Unsupervised Learning: Clustering

K-Means

1.   Introduction 

Labels are an essential ingredient to supervised algorithms like Support Vector Machines, which learns a hypothesis function to predict labels given features. K-means clustering is a type of unsupervised learning, which is used when you have unlabeled data (i.e., data without defined categories/groups/response variables).

2.   Key Terms 

  • Cluster is a collection of data points aggregated together because of certain similarities.

  • Cluster Centroid (or simply centroid) is the mean of a cluster, its values are the coordinate-wise average of the data points in this cluster.

  • Within-Cluster Variance is the coordinate-wise squared deviations from the cluster centroid of all the observations belonging to that cluster:

In the expression above       denotes j-th predictor of observation       ;       denotes a set of points belonging to cluster k and           denotes a centroid of cluster k.

  • Total Within-Cluster Variance is a within-cluster variance summed up across all clusters:

Note that the notation,                           means the euclidean distance between vectors         and        

3.   Data Representation and Preparation

In the formulas above         represents a vector in a P-dimensional space and P is a number of predictors in data set. As you can see from the formulas above, K-Means algorithm utilizes the notion of distance between data points and each data point weights equally. In order to calculate the distance, we need our data to be numerical. For this reason, categorical values should be handled (either excluded from the list of predictors or replaced with numerical values). Also, we need to normalize our data in order to avoid the effects of incomparable units and different scaling.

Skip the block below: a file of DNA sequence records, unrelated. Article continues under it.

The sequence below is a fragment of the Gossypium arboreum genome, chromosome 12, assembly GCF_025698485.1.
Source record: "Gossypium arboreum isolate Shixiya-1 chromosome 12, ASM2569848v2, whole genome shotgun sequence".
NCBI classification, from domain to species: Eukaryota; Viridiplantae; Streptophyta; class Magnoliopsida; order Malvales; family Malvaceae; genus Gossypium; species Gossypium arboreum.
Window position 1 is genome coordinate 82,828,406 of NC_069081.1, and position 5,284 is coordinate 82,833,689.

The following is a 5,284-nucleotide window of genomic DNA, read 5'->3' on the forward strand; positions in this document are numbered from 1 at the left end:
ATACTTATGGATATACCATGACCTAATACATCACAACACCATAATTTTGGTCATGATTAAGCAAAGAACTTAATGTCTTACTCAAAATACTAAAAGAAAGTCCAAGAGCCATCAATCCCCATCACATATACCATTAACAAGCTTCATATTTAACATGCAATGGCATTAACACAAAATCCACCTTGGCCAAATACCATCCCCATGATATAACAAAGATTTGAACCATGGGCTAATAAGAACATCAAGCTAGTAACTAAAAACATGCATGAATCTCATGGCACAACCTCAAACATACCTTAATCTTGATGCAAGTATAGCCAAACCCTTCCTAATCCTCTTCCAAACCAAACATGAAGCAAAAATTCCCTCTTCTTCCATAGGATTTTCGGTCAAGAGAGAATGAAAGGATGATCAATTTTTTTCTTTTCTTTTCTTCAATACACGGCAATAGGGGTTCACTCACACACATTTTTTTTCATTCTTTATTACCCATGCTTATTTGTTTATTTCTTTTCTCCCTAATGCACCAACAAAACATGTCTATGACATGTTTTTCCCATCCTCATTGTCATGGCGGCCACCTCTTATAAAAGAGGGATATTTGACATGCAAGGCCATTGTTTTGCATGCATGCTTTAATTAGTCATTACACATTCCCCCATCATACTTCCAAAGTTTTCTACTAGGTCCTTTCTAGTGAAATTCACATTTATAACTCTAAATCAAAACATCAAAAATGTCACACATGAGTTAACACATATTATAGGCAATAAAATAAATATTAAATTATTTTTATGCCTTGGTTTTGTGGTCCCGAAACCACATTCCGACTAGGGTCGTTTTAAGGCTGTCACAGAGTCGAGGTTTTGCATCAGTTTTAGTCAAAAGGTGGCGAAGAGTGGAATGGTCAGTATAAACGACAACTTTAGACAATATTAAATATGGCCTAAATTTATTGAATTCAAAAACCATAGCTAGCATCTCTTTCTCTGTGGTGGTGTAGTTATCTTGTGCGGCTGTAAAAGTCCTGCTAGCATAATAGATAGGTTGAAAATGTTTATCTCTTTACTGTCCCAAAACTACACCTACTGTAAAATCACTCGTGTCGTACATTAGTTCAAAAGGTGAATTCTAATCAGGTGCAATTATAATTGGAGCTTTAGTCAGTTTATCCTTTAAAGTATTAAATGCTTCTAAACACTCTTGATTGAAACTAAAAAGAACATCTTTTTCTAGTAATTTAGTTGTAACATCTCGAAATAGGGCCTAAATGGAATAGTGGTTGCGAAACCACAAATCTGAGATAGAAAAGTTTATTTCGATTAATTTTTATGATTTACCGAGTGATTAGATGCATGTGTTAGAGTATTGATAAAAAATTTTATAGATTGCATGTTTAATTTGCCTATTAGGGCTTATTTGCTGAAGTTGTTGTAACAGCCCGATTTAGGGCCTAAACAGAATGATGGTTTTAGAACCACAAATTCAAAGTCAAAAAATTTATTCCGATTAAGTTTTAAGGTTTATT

4.   Algorithm 

K-Means algorithm finds cluster centers that minimize the total within-cluster variance W(C). This is achieved in several steps:

  • Step 1:  Randomly generate K centroids

  • Step 2:  Assign data points to the cluster of the closest centroid:  

  • Step 3:  Compute the mean of each cluster

  • Step 4: Reassign centroids to respective clusters’ means computed in Step 3

  • Step 5: If the stop criterion is not satisfied: Go to Step 2

Stop criterion can be one of the following:

  1. Cluster re-assignation results in same clusters

  2. A specified number of iterations is reached

  3. Reassigned centroids are located close (need to specify the distance) to the previous centroids

In order to achieve global optima, the algorithm should be run multiple times and clusters’ realization that is observed more often will be our global optima.

 

Example: In Figure 1, you can see a K-means algorithm. Training examples are shown as dots, and cluster centroids (K) are shown as crosses. (a) is an original dataset. (b) is a random initial cluster centroids. (c-f) is an illustration of running two iterations of k-means. In each iteration, we assign each training example to the closest cluster centroid (shown by ”painting” the training examples the same color as the cluster centroid to which is assigned); then we move each cluster centroid to the mean of the points assigned to it.

Figure 1: K-mean algorithm

5.   Choosing K

There are three most common ways of selecting the number of clusters K.

  1. Utilize our domain knowledge or any other insight about the data. For instance, we want to cluster flower and we know that our data contains exactly 3 types of flowers. Another example is when we want to cluster cars sold last year. In this case, K will be the number of all car manufacturers available on the market.

  2. Run the algorithms several times for different values of K and select such K that results in the smallest value of total within-cluster variance.

  3. Perform cross-validation and select such K that performs the best on a hold-out dataset.